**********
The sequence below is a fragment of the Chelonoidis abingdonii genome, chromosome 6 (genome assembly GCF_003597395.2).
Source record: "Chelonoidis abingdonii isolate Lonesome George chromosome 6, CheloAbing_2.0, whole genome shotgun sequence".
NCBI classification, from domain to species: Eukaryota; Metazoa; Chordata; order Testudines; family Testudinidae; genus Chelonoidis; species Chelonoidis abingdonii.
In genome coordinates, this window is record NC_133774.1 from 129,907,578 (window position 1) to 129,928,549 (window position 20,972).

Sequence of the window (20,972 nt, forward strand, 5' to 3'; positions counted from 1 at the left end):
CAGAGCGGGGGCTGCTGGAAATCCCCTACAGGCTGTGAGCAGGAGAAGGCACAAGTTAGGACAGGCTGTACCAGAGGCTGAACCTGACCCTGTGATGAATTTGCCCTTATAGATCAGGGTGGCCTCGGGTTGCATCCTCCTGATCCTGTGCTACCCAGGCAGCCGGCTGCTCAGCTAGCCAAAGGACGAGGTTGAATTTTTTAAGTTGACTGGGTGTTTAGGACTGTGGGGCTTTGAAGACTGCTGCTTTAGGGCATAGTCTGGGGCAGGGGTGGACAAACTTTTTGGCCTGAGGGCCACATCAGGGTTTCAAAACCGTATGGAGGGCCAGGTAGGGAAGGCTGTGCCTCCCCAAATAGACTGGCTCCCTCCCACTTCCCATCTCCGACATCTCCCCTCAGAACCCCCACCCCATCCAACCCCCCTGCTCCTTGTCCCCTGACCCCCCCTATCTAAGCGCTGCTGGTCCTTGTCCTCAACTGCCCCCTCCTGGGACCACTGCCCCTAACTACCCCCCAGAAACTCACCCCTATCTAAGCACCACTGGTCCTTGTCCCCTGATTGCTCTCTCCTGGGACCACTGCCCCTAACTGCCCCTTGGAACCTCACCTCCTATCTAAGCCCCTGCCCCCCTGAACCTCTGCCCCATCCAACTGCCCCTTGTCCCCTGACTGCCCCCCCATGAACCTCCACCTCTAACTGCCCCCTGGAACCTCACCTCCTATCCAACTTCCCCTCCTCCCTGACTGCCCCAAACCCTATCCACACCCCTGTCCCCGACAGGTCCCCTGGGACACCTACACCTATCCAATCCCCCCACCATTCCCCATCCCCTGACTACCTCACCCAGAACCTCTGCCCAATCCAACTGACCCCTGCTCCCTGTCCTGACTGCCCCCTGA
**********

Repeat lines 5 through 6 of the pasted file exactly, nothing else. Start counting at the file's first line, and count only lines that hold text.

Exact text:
Sequence of the window (20,972 nt, forward strand, 5' to 3'; positions counted from 1 at the left end):
CAGAGCGGGGGCTGCTGGAAATCCCCTACAGGCTGTGAGCAGGAGAAGGCACAAGTTAGGACAGGCTGTACCAGAGGCTGAACCTGACCCTGTGATGAATTTGCCCTTATAGATCAGGGTGGCCTCGGGTTGCATCCTCCTGATCCTGTGCTACCCAGGCAGCCGGCTGCTCAGCTAGCCAAAGGACGAGGTTGAATTTTTTAAGTTGACTGGGTGTTTAGGACTGTGGGGCTTTGAAGACTGCTGCTTTAGGGCATAGTCTGGGGCAGGGGTGGACAAACTTTTTGGCCTGAGGGCCACATCAGGGTTTCAAAACCGTATGGAGGGCCAGGTAGGGAAGGCTGTGCCTCCCCAAATAGACTGGCTCCCTCCCACTTCCCATCTCCGACATCTCCCCTCAGAACCCCCACCCCATCCAACCCCCCTGCTCCTTGTCCCCTGACCCCCCCTATCTAAGCGCTGCTGGTCCTTGTCCTCAACTGCCCCCTCCTGGGACCACTGCCCCTAACTACCCCCCAGAAACTCACCCCTATCTAAGCACCACTGGTCCTTGTCCCCTGATTGCTCTCTCCTGGGACCACTGCCCCTAACTGCCCCTTGGAACCTCACCTCCTATCTAAGCCCCTGCCCCCCTGAACCTCTGCCCCATCCAACTGCCCCTTGTCCCCTGACTGCCCCCCCATGAACCTCCACCTCTAACTGCCCCCTGGAACCTCACCTCCTATCCAACTTCCCCTCCTCCCTGACTGCCCCAAACCCTATCCACACCCCTGTCCCCGACAGGTCCCCTGGGACACCTACACCTATCCAATCCCCCCACCATTCCCCATCCCCTGACTACCTCACCCAGAACCTCTGCCCAATCCAACTGACCCCTGCTCCCTGTCCTGACTGCCCCCTGA